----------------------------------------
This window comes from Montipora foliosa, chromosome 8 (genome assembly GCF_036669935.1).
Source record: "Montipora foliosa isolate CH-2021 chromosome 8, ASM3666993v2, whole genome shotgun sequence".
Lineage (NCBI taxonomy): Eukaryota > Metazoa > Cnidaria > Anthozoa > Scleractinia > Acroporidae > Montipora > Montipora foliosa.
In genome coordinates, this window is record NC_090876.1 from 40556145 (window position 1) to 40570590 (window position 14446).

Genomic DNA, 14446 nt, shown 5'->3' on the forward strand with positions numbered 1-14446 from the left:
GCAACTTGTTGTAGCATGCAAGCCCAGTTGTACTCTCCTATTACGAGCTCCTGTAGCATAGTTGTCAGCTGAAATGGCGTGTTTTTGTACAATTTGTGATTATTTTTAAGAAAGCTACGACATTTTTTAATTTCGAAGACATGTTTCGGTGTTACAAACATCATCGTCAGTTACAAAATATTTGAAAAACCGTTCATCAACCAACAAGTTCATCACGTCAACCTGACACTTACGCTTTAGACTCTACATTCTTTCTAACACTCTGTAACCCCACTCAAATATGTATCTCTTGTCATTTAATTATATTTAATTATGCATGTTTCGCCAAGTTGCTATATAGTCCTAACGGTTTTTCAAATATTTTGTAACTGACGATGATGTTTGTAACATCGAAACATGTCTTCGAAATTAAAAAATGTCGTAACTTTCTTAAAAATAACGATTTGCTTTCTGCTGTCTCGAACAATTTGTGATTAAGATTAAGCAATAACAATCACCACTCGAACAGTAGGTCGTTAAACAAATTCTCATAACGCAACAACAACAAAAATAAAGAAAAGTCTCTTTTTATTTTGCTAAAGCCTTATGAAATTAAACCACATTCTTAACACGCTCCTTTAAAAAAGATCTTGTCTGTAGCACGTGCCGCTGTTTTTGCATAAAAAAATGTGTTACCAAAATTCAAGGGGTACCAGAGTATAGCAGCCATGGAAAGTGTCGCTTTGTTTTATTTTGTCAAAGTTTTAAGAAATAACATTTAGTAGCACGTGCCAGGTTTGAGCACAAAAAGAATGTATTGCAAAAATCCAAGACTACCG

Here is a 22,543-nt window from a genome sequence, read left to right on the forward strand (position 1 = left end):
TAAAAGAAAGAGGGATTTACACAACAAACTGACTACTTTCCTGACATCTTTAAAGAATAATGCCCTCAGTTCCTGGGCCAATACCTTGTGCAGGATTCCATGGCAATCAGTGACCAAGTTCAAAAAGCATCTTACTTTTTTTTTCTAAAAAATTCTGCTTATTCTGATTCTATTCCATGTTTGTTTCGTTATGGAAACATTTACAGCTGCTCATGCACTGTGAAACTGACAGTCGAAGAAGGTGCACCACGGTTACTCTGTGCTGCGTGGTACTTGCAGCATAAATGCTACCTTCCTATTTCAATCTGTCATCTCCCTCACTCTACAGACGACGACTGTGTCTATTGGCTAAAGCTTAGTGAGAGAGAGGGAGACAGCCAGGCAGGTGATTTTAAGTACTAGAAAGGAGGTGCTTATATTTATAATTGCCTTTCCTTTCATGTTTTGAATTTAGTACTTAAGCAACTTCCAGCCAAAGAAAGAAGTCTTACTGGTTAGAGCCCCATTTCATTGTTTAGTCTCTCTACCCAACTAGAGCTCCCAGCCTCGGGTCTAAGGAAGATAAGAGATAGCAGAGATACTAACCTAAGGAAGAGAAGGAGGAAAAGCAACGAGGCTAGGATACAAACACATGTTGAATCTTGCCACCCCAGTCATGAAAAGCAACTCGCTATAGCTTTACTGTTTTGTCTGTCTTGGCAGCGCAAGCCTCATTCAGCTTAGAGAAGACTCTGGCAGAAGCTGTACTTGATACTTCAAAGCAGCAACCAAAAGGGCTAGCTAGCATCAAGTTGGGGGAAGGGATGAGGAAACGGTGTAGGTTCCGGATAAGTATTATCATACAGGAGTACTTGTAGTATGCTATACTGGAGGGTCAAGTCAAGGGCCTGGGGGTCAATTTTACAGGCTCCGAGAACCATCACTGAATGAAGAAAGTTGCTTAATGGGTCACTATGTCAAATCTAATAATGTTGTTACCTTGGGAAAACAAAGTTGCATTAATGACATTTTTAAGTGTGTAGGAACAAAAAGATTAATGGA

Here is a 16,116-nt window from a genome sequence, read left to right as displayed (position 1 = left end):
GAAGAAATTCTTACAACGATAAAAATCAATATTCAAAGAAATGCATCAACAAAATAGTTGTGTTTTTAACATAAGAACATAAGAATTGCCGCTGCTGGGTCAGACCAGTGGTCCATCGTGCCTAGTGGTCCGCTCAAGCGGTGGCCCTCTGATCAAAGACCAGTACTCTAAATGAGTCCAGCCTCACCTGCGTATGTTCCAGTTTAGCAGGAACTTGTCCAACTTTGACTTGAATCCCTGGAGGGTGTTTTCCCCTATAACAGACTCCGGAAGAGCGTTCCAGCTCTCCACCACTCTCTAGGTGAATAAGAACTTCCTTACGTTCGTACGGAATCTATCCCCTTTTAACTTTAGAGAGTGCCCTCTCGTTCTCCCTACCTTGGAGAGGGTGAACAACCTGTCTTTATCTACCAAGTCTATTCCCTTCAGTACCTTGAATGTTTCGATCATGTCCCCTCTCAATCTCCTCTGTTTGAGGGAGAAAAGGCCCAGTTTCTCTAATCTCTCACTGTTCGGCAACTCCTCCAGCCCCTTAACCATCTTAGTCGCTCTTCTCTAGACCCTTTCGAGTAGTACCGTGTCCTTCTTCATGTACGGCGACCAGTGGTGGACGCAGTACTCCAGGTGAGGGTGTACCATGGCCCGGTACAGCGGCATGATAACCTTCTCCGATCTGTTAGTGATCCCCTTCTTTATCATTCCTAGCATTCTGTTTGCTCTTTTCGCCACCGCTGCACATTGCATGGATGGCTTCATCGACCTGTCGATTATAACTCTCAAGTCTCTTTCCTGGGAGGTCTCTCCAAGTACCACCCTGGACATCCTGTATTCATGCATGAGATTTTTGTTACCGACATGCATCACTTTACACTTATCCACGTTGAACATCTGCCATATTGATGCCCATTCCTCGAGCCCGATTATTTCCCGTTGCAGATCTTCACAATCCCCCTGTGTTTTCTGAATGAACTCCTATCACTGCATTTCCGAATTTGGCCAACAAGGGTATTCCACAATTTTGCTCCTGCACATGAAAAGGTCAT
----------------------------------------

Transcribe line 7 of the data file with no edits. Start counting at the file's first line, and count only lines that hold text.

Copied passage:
Here is a 22,543-nt window from a genome sequence, read left to right on the forward strand (position 1 = left end):